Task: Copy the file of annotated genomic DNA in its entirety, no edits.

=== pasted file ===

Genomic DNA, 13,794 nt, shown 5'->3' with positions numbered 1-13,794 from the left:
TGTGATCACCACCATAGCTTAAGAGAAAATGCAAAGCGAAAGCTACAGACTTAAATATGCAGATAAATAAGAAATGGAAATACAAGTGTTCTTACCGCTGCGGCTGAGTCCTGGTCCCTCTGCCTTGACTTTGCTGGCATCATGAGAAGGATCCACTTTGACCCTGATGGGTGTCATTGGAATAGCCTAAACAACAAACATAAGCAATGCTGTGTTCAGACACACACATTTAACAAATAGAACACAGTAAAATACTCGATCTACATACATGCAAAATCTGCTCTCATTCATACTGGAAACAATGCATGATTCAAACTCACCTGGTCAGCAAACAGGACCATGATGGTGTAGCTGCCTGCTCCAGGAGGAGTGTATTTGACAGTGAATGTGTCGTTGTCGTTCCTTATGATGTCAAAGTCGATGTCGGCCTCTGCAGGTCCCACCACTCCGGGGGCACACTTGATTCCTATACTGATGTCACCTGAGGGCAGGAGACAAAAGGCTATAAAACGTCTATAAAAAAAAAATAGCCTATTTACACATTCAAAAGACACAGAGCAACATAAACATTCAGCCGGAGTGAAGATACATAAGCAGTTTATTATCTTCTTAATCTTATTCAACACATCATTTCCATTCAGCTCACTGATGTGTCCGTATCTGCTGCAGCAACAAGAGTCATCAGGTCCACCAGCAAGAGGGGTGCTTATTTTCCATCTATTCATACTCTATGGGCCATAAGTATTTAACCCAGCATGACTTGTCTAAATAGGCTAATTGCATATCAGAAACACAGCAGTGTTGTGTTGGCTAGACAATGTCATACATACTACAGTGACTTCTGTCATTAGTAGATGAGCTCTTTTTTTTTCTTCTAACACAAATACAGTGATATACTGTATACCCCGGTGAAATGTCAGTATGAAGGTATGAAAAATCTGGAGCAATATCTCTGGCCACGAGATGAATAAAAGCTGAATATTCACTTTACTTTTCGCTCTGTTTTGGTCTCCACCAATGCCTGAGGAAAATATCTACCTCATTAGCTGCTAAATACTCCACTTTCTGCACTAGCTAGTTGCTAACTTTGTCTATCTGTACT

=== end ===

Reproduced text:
Genomic DNA, 13,794 nt, shown 5'->3' with positions numbered 1-13,794 from the left:
TGTGATCACCACCATAGCTTAAGAGAAAATGCAAAGCGAAAGCTACAGACTTAAATATGCAGATAAATAAGAAATGGAAATACAAGTGTTCTTACCGCTGCGGCTGAGTCCTGGTCCCTCTGCCTTGACTTTGCTGGCATCATGAGAAGGATCCACTTTGACCCTGATGGGTGTCATTGGAATAGCCTAAACAACAAACATAAGCAATGCTGTGTTCAGACACACACATTTAACAAATAGAACACAGTAAAATACTCGATCTACATACATGCAAAATCTGCTCTCATTCATACTGGAAACAATGCATGATTCAAACTCACCTGGTCAGCAAACAGGACCATGATGGTGTAGCTGCCTGCTCCAGGAGGAGTGTATTTGACAGTGAATGTGTCGTTGTCGTTCCTTATGATGTCAAAGTCGATGTCGGCCTCTGCAGGTCCCACCACTCCGGGGGCACACTTGATTCCTATACTGATGTCACCTGAGGGCAGGAGACAAAAGGCTATAAAACGTCTATAAAAAAAAAATAGCCTATTTACACATTCAAAAGACACAGAGCAACATAAACATTCAGCCGGAGTGAAGATACATAAGCAGTTTATTATCTTCTTAATCTTATTCAACACATCATTTCCATTCAGCTCACTGATGTGTCCGTATCTGCTGCAGCAACAAGAGTCATCAGGTCCACCAGCAAGAGGGGTGCTTATTTTCCATCTATTCATACTCTATGGGCCATAAGTATTTAACCCAGCATGACTTGTCTAAATAGGCTAATTGCATATCAGAAACACAGCAGTGTTGTGTTGGCTAGACAATGTCATACATACTACAGTGACTTCTGTCATTAGTAGATGAGCTCTTTTTTTTTCTTCTAACACAAATACAGTGATATACTGTATACCCCGGTGAAATGTCAGTATGAAGGTATGAAAAATCTGGAGCAATATCTCTGGCCACGAGATGAATAAAAGCTGAATATTCACTTTACTTTTCGCTCTGTTTTGGTCTCCACCAATGCCTGAGGAAAATATCTACCTCATTAGCTGCTAAATACTCCACTTTCTGCACTAGCTAGTTGCTAACTTTGTCTATCTGTACT